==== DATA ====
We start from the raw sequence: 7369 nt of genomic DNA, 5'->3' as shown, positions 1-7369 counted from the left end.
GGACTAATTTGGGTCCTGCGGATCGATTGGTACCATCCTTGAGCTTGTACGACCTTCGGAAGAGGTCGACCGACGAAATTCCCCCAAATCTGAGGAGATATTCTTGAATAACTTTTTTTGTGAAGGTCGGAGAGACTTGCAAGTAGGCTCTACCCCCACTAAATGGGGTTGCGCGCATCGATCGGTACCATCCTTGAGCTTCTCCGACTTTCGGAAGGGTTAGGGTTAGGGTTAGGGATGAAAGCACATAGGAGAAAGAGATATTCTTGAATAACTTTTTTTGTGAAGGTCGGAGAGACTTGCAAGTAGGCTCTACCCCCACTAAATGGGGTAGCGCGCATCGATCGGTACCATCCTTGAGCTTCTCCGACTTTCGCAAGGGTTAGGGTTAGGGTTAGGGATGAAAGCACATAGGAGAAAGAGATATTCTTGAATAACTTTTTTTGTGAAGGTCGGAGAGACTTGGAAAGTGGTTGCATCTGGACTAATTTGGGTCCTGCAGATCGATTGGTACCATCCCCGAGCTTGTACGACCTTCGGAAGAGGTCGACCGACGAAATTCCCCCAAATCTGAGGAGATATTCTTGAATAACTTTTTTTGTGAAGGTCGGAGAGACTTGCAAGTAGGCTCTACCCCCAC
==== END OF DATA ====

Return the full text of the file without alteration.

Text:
We start from the raw sequence: 7369 nt of genomic DNA, 5'->3' as shown, positions 1-7369 counted from the left end.
GGACTAATTTGGGTCCTGCGGATCGATTGGTACCATCCTTGAGCTTGTACGACCTTCGGAAGAGGTCGACCGACGAAATTCCCCCAAATCTGAGGAGATATTCTTGAATAACTTTTTTTGTGAAGGTCGGAGAGACTTGCAAGTAGGCTCTACCCCCACTAAATGGGGTTGCGCGCATCGATCGGTACCATCCTTGAGCTTCTCCGACTTTCGGAAGGGTTAGGGTTAGGGTTAGGGATGAAAGCACATAGGAGAAAGAGATATTCTTGAATAACTTTTTTTGTGAAGGTCGGAGAGACTTGCAAGTAGGCTCTACCCCCACTAAATGGGGTAGCGCGCATCGATCGGTACCATCCTTGAGCTTCTCCGACTTTCGCAAGGGTTAGGGTTAGGGTTAGGGATGAAAGCACATAGGAGAAAGAGATATTCTTGAATAACTTTTTTTGTGAAGGTCGGAGAGACTTGGAAAGTGGTTGCATCTGGACTAATTTGGGTCCTGCAGATCGATTGGTACCATCCCCGAGCTTGTACGACCTTCGGAAGAGGTCGACCGACGAAATTCCCCCAAATCTGAGGAGATATTCTTGAATAACTTTTTTTGTGAAGGTCGGAGAGACTTGCAAGTAGGCTCTACCCCCAC